Irving P. Lyon, series of six articles, “The Oak Furniture of Ipswich, Massachusetts” that originally appeared in Antiques in 1937-38. These are all collected in Robert F. Trent, ed., Pilgrim Century Furniture: An Historical Survey (New York: Main Street/Universe Books, 1976) pp. 55-78.
Robert Tarule, The Artisan of Ipswich: Craftsmanship and Community in Colonial New England (Baltimore: The Johns Hopkins University Press, 2004)
Discovering Dennis: The Search for Thomas Dennis among the Artisans of Exeter, Paul Fitzsimmons, Robert Tarule, and Donald P. White III; review by Peter Follansbee in American Furniture, ed. Luke Beckerdite, (Hanover, NH: University Press of New England, 2010)
It’s in pretty beat-up shape, lost its feet, top is trimmed and patched here & there, etc. But so what? The carving is all there. What fun. This is listed as attributed to the Mason/Messenger shops in Boston, but that’s a mistake. It’s Thomas Dennis from Ipswich, Massachusetts; 1660s-1700. It has never been published before in any of the numerous treatments on Dennis’ work…this one literally came out of the woodwork.
I noticed they have added a few more pictures from when I first saw it two weeks ago. These two show each end of the chest. Clearly one set is oak, with the ray-fleck pattern from the riven quartered stock. The first pair here seem very plain for riven, quartered oak. Now it’s really difficult to judge a piece by the photos; and these are snapshots rather than the good quality shots above..but if I had a chance to see this chest, I’d look at these end panels to try to understand why they are different from one set to the other. It almost looks like the figured set are sycamore/plane tree.
Someone will get a nice chunk of New England joinery history at a discount price. The condition will keep it from getting into the stratosphere. Me, I’ll have to carve my own – after the wainscot chair I have underway now.
Sometimes I buy two copies of a book on purpose, other times it’s because I can’t find it, buy the replacement and then later find the first. So a while back I sent George Walker http://georgewalkerdesign.wordpress.com/ a copy of the 1981 journal “Furniture History” because it has an article by Anthony Wells-Cole about the “strapwork” design found on oak furniture in Devon, England and Ipswich, Massachusetts from the seventeenth century. Wells-Cole ran down the existing work in oak, then looked at possible sources for it, including stone monuments and print sources. The article is titled “An Oak Bed at Montacute: A Study in Mannerist Decoration.”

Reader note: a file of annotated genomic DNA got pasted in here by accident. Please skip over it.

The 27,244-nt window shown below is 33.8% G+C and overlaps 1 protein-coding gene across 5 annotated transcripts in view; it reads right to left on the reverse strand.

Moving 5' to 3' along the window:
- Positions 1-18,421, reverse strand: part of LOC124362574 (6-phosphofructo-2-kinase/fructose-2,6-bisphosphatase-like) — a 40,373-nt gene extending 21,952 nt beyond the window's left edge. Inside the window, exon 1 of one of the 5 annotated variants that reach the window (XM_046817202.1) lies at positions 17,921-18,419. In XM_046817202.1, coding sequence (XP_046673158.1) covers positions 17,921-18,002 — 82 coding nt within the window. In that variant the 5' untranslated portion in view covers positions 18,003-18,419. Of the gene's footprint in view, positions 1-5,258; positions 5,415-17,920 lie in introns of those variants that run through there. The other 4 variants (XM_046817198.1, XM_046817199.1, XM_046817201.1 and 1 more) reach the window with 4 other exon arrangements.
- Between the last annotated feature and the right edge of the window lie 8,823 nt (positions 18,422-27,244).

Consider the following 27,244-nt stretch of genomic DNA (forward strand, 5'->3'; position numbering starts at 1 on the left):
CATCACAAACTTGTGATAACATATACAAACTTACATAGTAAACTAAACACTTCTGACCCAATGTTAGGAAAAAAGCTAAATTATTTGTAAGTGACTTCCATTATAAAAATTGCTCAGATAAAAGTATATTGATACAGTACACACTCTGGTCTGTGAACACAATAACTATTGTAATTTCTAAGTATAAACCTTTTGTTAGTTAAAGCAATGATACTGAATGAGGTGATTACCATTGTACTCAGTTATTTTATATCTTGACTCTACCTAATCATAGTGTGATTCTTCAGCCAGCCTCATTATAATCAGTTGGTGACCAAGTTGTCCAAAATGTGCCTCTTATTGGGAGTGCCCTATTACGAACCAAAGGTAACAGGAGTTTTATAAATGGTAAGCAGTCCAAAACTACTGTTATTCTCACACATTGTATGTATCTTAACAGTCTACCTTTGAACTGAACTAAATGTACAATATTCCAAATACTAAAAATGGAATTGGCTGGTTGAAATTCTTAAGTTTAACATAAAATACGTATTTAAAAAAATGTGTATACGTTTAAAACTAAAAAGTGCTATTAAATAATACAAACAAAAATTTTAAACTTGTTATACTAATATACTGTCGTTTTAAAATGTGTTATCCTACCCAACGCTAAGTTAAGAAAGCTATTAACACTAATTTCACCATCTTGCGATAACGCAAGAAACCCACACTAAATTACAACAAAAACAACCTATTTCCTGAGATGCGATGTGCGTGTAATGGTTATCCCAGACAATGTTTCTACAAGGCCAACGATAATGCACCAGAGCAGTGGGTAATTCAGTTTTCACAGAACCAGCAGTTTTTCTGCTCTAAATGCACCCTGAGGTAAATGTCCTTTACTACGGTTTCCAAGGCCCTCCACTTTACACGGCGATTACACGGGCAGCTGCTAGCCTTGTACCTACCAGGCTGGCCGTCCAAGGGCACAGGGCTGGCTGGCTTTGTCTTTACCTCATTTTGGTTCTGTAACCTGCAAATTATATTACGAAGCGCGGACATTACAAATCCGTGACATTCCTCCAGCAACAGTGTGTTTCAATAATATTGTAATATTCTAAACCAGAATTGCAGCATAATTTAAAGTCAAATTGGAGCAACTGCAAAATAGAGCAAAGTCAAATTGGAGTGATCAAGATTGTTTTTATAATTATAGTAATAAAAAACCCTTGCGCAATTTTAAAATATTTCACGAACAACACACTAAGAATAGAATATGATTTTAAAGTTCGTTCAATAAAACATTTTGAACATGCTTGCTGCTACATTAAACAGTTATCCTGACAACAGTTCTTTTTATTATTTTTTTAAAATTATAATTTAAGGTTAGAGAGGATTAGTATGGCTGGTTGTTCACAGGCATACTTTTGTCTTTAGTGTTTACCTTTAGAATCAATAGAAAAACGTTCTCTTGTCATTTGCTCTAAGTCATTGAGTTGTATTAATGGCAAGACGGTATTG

I’ve been prepping lately for my now-postponed carving class, so had the chance to review a lot of photos of various carving patterns. The strapwork one in the Wells-Cole study in particular always fascinates me. I have carved it umpteen times. Never the same twice.
Based on markings still visible on the old ones, one method for layout seems to be horizontal and vertical centerlines, then spacing things outward from there in four directions according to the size of the timber, and the size & shape of the tools.
this next box has an abandoned layout partially struck on its inner face of the front board. I always get excited by this sort of evidence, march off & adopt it at my bench, then I pull up and think, “wait a minute, this is a mistake – that’s why it’s not done!”
I usually work outwards from the center, and most often start with a circle there, then the bands/straps working east/west/north/south.
This time, I marked the pattern left and right, but only on the top half of the board. Then it’s easy enough to copy from there to the bottom half. Then remove the background.
Depending on a number of factors, one of which might be whim, you can make the curved straps that run along the top and bottom margins either broad and shallow, or taller and tighter. Once you learn the vocabulary, you can combine these parts in a streaming run of designs, never to be repeated…
Here’s broad & shallow:
versus taller and tighter:
Those are both the same maker, Thomas Dennis again. Here’s more variations: